Wine

A Master Sommelier's Wine Advice for Newbies

Rouge Tomate's Pascaline Lepeltier says you need $15 and persistence

Following a series of rigorous exams, Rouge Tomate wine director Pascaline Lepeltier recently earned her place in the Court of Master Sommeliers.

This summer, we're pleased to introduce her as Guest Curator of the Tasting Table Wine Cellar.

We were excited to work with Lepeltier for a number of reasons, starting with her infectious curiosity and her passion for wine, both in the vineyards and in the bottle. A former student of Greek philosophy, her approach is uniquely academic—and often just a bit romantic.

A well-known proponent of the movement towards low intervention wines, Lepeltier stocked the TT Wine Cellar with plenty of natural, organic and biodynamic picks with an eye for quality and approachability at a variety of price points.

We sat down with Lepeltier to ask her about her favorite wine regions, her thoughts on the natural wine debate and what advice she has to offer wine newbies.

What do you think is the best way to go about learning wine?
You need to drink! Go to a shop and say that you have 15 bucks to spend and ask what can they recommend. Take it home and taste it and take notes and then go back with another 15 bucks. One by one, you're going to start to taste.

It takes time, but it's awesome that it takes time! This is a life experience; I like to say that I'm at the beginning of mine. That's why I decided to be in wine—because I'm going to have years ahead of me to learn and because everyday I'm discovering something new.

What regions are you most excited about right now?
Every country! Really. I traveled to Australia not long ago and I'm going to Austria and New Zealand. I did a lot of tasting of South African wines, too. There are things that I would've never considered four years ago, but right now they're just fantastic.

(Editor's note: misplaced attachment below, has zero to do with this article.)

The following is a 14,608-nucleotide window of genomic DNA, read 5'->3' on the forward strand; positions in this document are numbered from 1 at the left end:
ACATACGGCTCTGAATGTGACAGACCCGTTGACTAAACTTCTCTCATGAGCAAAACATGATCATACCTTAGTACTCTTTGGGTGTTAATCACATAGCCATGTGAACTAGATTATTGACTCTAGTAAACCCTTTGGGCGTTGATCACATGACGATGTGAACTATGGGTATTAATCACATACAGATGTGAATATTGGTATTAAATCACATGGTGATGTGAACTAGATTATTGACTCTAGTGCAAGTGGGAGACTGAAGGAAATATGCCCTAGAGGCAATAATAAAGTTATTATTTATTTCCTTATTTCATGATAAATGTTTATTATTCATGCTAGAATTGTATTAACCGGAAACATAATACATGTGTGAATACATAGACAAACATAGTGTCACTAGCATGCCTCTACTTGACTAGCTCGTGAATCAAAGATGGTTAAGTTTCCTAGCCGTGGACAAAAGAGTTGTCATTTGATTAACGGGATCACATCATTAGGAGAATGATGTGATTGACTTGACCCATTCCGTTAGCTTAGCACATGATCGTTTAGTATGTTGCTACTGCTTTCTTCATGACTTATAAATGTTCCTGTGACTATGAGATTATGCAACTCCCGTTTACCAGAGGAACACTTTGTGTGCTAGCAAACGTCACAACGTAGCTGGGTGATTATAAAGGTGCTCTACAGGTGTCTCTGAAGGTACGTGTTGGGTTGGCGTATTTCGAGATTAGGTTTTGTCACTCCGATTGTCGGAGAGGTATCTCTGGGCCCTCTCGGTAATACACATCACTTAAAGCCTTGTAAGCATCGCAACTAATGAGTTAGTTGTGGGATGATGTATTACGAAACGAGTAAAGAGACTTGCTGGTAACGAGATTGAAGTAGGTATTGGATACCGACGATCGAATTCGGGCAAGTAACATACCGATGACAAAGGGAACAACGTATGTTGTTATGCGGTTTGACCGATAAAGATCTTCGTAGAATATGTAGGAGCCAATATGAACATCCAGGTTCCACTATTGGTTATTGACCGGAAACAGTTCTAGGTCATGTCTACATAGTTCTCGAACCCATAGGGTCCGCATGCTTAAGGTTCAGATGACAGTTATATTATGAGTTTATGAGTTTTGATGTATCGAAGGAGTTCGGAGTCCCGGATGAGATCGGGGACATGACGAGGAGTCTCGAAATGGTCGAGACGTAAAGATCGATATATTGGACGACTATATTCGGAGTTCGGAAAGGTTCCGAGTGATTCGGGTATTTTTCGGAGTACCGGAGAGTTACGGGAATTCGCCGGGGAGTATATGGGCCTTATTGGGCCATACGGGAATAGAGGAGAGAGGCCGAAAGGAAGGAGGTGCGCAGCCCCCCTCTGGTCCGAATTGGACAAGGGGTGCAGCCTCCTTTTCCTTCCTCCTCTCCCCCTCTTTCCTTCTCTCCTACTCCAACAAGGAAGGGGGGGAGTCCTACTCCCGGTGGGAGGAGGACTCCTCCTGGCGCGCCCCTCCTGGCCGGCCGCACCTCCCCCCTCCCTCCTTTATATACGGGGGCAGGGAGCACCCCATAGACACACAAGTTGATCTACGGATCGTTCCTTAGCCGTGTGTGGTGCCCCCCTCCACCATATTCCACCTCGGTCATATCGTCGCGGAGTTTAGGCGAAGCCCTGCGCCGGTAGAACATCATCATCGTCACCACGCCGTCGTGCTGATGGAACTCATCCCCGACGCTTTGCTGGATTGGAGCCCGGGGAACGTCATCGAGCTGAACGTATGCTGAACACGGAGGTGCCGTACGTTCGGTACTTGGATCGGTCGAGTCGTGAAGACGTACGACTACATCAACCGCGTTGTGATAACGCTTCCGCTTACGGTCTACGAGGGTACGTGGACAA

Anything in particular?
Saying that I love the Loire is redundant, because the Loire is killing it right now, but if you look at the southwest of France and see what Bordeaux is doing or the Adelaide Hills and the Yarra Valley in Australia or Swartland in South Africa.

I realized when I forced myself to study these regions for the MS that I'd neglected some of the wines and right now I'm pouring crazy wines from Chile that I never guessed I would pour. And as for the U.S., the quality on the West Coast is insane and the quality on the Finger Lakes and Long Island is rising. There are new growers in Champagne every day!

Right now, every part of the world is being shaken by young growers and winemakers. They travel the world and are super open-minded, and there's no region that's not affected by that. So I'm curious about everything.

A few years ago, the debate began on the quality of natural wines. What are your thoughts on the debate as it stands now?
Well, the debate was, "Are they good or not?" But they're here. The question is more about how to serve them, how to understand them and what is our ability as tasters in determining what's good or not.

How should we be changing the conversation?
The question of winemaking and production is still a huge mystery, and I hope that one day we'll have a transparency about what is used to make a wine. I'd like people to keep on talking about the farming practices and understand why it's important today to understand how the plant is grown.

It's also important to move on and understand why we had such an intense backlash to the way that wines were made 10 years ago. And it's very subtle. What I'm tired of hearing is that this is black and white, because everything is gray. We tend to make it very simple when it's way more complex.

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